What parks will you visit on IE’s Tanzania Wildlife Safari travel package?
The third largest national park in Tanzania, Taragire owes its charm to its isolated situation. It offers a strong sense of the timeless wilderness of Africa. While often considered a “dry season” park, during your Tanzania safari you’ll see that Tarangire’s 1,560 square miles of acacia woodland, savannah and swamp provides an excellent wildlife habitat year-round. This park is the objective of animal migrations from the Masai Steppe for immense populations of wildbeest, zebra and Grant’s gazelle. Its resident population includes elephants, black rhino, several antelope species, leopard, cheetah and lion.
Serengeti means “endless plains” in the Maasai language, and this sanctuary of 5,700 square miles evokes a sense of freedom. Millions of animals and birds thrive here, attracting researchers to the Serengeti Research Institute for landmark studies of wild dogs, cheetah and other animals. The annual wildebeest migration is accompanied by tens of thousands of zebra, gazelle and antelope that travel to Kenya in June, returning to Tanzania in November. Zebra foals are born in December and January, and baby wildebeest arrive in February.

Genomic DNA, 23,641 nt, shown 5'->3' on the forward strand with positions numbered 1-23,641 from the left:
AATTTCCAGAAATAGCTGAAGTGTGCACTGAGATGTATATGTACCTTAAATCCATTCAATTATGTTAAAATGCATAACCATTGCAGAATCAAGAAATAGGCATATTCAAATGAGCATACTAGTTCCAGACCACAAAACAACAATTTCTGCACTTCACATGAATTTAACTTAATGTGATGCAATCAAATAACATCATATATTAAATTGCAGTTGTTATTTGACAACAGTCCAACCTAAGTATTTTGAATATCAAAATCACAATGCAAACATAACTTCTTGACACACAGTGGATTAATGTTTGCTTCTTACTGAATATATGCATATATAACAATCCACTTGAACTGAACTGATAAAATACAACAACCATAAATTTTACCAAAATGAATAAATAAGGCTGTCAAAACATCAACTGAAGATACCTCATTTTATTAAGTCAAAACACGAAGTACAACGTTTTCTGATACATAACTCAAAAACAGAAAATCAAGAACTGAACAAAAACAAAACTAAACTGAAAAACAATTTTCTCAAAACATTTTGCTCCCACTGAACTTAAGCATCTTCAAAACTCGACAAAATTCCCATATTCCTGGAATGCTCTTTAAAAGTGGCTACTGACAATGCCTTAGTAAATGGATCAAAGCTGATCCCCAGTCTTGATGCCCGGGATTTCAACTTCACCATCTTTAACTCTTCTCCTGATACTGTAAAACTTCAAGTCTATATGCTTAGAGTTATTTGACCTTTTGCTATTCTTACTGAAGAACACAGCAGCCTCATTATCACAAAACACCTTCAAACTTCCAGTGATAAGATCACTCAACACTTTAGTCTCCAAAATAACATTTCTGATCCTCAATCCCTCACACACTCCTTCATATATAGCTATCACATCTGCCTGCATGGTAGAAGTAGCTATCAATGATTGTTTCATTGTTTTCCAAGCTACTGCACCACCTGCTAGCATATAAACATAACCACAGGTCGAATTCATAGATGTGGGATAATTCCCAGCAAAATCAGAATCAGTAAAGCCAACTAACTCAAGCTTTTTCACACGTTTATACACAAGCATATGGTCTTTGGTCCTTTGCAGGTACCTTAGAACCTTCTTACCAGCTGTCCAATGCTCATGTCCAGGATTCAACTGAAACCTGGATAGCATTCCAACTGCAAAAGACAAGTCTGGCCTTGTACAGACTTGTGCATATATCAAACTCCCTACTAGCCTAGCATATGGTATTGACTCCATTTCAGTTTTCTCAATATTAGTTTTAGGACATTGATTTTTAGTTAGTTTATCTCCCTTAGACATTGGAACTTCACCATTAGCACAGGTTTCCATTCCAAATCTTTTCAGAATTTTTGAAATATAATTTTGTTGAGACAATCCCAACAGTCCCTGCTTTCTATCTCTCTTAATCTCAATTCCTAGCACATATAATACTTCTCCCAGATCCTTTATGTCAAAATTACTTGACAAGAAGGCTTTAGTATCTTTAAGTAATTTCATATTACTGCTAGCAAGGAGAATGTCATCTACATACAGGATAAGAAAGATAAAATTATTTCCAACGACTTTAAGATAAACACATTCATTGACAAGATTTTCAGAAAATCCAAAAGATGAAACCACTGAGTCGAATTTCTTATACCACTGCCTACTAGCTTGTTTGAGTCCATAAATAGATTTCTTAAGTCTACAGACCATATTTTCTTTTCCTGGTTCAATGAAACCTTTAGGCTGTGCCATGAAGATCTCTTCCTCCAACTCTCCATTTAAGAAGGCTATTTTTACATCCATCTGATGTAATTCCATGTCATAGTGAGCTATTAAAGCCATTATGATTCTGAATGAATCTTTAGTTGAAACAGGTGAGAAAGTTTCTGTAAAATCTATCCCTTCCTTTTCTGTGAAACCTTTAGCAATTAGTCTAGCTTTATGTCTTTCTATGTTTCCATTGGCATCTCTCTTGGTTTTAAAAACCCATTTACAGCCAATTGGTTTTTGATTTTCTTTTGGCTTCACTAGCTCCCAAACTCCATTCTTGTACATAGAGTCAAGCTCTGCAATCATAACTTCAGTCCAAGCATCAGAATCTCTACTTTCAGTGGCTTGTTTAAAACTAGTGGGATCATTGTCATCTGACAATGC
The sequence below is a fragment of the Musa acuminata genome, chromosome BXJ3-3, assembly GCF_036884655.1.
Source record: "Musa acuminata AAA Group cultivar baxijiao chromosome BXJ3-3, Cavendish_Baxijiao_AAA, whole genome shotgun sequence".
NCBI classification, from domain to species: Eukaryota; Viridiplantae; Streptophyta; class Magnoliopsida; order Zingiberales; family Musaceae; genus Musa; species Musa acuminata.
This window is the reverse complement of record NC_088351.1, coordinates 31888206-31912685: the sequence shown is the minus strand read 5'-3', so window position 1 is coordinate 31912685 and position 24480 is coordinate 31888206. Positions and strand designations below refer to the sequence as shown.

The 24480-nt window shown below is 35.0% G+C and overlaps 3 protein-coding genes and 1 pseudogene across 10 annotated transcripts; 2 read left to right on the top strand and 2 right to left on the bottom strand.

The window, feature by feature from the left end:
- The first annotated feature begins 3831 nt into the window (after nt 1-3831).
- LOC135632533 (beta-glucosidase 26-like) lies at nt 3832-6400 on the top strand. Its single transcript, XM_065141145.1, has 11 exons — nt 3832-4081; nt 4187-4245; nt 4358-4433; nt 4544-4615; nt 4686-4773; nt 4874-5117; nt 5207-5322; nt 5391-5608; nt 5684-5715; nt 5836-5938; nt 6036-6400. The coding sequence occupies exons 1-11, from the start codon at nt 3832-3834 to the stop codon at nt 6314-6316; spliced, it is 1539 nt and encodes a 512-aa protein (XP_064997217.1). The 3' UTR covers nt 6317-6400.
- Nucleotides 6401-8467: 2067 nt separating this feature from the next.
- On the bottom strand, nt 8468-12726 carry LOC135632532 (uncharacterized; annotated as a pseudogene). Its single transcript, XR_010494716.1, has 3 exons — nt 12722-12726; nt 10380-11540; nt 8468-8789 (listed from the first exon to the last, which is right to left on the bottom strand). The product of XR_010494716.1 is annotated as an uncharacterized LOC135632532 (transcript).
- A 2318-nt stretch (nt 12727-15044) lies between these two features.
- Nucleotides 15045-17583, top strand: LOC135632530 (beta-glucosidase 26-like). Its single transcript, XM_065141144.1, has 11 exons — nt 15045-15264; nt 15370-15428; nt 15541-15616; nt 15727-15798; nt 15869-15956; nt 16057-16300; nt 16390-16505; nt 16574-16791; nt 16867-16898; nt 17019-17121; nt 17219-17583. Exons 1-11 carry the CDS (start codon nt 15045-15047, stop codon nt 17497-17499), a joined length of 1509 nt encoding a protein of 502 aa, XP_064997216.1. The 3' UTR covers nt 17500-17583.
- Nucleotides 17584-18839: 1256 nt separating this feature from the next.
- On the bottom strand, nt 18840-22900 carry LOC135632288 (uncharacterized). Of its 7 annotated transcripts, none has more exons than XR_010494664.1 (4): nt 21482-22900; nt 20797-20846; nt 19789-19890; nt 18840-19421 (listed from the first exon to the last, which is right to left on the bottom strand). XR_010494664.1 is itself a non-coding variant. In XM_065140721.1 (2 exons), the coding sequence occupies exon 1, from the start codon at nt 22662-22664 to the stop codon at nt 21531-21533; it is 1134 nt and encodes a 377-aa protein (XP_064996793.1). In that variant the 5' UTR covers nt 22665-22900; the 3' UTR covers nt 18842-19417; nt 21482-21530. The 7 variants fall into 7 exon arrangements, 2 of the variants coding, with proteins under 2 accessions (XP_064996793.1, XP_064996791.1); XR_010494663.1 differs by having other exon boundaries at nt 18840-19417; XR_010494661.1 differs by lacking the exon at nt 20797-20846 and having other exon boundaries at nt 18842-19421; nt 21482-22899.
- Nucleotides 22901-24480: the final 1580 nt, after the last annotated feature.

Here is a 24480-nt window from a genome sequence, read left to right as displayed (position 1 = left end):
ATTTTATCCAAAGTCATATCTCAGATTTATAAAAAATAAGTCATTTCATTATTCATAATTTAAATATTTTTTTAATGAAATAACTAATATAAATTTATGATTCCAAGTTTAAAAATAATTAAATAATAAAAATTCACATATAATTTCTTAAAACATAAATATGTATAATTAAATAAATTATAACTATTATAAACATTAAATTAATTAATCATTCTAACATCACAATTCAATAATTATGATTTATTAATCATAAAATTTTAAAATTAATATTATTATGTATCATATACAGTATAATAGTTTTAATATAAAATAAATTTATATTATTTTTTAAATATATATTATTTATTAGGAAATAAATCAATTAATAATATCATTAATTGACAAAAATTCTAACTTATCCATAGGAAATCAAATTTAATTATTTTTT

Lake Manyara National Park sits at the base of the Great Rift Valley. It is known for its large herds of elephants (which have been extensively studied) and its famous tree-climbing lions. However, it also is home to large populations of wildebeest, gazelles, impalas, hyenas, baboons, giraffes, storks and flamingos.
This is the largest caldera, or collapsed volcanic crater, in the world with unbroken walls. Twelve miles across, Ngorongoro covers 102 square miles, and the rim is at an altitude of 7,500 feet. There is only one road down and another up the rim. More than 30,000 animals live on the crater floor, including prides of lion, rhino, wildebeest and hippo that live in Magadi Lake.